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Monday, April 05, 2004  

¿Que the Hell Pasa? (Part Tres)

Trash and I were having lunch at Chipotle the other day, and a few of the employees were carrying on a conversation in Spanish. After we got to our table, Trash asked me, “What were they saying?”

“They were saying you’re pretty,” I told her.

“No they weren’t,” she said.

“They might have been. 'Cause, you know, you are.”

If there’s anything sadder than the worst Spanish speaker in the world, it’s the worst Spanish speaker in the world getting rusty. I sort of abandoned my studies when I started working on my Project Greenlight screenplay (which didn’t make the first cut, thanks for asking), and never went back. But that’s no reason why you should suffer.

By the way, parts uno and dos of this series are here and here, respectively.

Scene 7. We open in a classroom that, oddly enough, appears to contain something resembling a class. Several teenage students greet each other, until Pedro warns them the Mr. Garcia approaches. He doesn’t say whether Mr. Garcia is armed.

By the way, what’s Pedro doing in a class with a bunch of teenagers? Is he in some sort of accelerated genius program? If so, that’s one of the saddest things I’ve ever heard.

Mr. Garcia enters, sounding like he’s nursing one mother hangover (which would explain the dark glasses he’s wearing in the book’s illustrations), and orders everyone to sit. He asks Pedro to count the students, presumably because he’s seeing twice as many as there actually are. Pedro completes this task successfully, but Mr. Garcia asks Carlos to give it a whirl as well. Sure, the teenager’s going to be able to pull it off. He listened to the six-year-old do it.

But before the proceedings can continue, they are interrupted by a much more interesting conversation from out in the hallway. Two young women are holding a spirited debate:

“Don Miguel is Spanish.”

“No, Don Miguel is not Spanish, Don Miguel is Italian.”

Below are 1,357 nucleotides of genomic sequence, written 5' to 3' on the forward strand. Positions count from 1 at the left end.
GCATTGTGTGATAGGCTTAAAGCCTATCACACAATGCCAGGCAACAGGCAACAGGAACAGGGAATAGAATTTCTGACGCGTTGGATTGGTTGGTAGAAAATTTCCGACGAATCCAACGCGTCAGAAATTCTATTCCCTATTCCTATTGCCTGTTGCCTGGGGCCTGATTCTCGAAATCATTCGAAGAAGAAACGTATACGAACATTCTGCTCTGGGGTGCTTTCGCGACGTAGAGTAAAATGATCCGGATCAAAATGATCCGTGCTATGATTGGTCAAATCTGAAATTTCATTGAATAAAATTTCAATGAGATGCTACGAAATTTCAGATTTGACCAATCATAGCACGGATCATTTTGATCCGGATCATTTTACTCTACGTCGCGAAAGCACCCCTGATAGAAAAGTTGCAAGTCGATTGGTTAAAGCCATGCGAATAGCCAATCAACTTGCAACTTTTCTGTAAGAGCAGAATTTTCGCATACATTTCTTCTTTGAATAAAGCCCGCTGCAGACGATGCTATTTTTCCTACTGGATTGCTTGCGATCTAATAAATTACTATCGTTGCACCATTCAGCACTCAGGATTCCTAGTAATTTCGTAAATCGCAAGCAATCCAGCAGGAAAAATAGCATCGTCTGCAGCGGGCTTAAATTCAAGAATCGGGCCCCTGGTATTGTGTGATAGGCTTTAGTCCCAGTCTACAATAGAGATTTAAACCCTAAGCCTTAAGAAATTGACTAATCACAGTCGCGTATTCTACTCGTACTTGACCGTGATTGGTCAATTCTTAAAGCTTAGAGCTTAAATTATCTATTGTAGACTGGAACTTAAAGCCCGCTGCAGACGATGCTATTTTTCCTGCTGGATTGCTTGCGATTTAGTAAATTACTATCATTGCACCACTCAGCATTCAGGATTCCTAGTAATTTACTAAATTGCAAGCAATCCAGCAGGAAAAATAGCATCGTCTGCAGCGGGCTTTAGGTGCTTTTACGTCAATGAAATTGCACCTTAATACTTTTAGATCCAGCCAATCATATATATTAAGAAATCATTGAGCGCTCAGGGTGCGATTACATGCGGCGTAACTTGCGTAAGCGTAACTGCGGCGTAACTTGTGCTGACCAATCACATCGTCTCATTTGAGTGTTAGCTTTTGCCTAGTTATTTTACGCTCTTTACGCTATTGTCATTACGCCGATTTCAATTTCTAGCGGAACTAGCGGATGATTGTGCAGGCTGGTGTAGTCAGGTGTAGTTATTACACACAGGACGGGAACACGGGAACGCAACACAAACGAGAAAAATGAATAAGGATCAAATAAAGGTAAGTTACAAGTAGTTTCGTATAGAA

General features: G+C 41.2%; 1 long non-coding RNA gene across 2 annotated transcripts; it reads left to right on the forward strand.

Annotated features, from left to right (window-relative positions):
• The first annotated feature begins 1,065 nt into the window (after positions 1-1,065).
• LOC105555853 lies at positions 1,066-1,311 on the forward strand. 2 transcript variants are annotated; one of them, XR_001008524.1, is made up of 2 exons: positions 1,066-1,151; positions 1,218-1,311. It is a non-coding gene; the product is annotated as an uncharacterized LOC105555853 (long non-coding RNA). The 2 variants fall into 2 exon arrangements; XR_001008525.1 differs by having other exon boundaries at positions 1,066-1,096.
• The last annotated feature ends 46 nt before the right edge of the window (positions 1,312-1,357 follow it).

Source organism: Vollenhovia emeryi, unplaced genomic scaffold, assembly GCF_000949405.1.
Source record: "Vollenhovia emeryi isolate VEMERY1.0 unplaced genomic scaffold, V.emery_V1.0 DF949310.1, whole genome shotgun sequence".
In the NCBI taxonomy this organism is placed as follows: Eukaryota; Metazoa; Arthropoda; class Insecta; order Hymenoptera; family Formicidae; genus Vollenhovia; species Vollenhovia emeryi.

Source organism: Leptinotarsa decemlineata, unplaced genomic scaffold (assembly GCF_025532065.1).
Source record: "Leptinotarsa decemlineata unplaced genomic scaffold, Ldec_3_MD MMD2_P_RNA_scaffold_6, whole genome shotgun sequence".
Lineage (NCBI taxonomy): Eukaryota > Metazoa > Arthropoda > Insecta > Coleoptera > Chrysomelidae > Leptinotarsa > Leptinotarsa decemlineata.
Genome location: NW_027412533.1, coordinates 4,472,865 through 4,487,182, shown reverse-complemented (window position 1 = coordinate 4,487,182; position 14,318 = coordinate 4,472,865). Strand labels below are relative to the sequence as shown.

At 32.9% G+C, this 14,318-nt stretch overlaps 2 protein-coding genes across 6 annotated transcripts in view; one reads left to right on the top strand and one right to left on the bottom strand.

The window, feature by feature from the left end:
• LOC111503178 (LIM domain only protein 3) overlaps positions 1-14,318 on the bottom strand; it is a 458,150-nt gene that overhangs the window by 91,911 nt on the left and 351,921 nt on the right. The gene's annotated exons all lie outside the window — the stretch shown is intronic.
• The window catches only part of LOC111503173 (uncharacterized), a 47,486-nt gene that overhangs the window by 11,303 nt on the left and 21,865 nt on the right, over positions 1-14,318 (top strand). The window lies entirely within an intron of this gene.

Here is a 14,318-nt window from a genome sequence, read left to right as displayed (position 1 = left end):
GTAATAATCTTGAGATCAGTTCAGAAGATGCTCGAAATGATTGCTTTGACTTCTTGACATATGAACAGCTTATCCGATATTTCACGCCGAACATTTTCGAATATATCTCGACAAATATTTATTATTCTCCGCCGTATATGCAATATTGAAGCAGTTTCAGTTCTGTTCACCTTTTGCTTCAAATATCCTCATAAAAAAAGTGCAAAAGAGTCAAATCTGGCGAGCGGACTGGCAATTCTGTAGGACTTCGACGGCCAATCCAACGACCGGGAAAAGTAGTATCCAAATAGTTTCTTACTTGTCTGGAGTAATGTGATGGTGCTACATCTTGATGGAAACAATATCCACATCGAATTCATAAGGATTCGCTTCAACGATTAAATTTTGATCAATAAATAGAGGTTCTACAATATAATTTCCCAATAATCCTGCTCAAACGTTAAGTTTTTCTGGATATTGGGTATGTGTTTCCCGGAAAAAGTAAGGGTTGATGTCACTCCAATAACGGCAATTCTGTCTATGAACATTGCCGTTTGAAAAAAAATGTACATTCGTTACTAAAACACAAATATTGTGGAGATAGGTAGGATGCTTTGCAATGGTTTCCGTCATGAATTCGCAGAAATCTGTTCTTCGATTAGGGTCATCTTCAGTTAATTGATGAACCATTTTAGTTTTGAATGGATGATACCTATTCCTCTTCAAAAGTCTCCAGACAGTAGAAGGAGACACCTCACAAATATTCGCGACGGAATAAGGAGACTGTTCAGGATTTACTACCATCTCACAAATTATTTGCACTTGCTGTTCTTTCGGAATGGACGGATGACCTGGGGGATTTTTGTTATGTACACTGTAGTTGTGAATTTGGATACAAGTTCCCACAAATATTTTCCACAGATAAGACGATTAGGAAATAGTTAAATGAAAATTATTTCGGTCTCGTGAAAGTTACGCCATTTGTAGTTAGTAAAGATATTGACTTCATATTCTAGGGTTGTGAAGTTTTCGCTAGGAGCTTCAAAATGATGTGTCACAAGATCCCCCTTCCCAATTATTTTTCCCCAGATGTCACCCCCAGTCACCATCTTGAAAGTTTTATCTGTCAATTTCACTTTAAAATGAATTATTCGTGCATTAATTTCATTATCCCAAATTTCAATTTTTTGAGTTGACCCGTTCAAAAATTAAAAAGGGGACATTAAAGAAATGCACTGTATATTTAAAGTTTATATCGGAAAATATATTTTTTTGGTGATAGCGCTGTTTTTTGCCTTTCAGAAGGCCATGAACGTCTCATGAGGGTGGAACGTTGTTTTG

“But Don Miguel is Spanish.”

“Not at all! Don Miguel is Italian.”

On and on ad nauseam. Realizing that this is vastly more fascinating than whatever is going on in his classroom, Mr. Garcia asks Pedro to close the door. After a slow, steady walk that would allow Pedro to cover the entire distance between Spain and Italy, Pedro reluctantly closes the door. The scene ends before we find out whether Mr. Garcia then asks Carlos to close the door as well, or simply passes out.

Scene 8. Maria, the tardy secretary from earlier scenes, takes a taxi to work. “Is this Central Avenue?” she asks her driver. The driver, speaking in the voice of the Big Bad Wolf for reasons that are not made clear, affirms that it is. She’s been coming to work on this street for how long and still doesn’t know where it is? No wonder she was late before. She was lost. While commuting.

Now we meet Maria’s other boss, Mr. Lopez the office manager. He’ll have more to do in future scenes. Right now all we need to know is that he works in the office with Maria, which is a little confusing because before, the office was also the classroom. Which may still be the case, I suppose. I don’t know. I still think this school is a little top-heavy, what with having five students and three faculty members. But maybe I’m just falling behind on the “cultural understanding” aspects of the course. Even so, I think I’m still ahead of Maria and Mr. Garcia. The jury’s still out on Pedro and Mr. Lopez, but I can tell you that I’ve peeked ahead and it doesn’t look good for them either.

Today’s best search phrase: “Letter about a funny incident on a boat trip.” Do I have to do everything? Look, if people are expecting a letter about a funny incident, just go on the damn boat trip. Jeez.

posted by M. Giant 6:41 PM 0 comments


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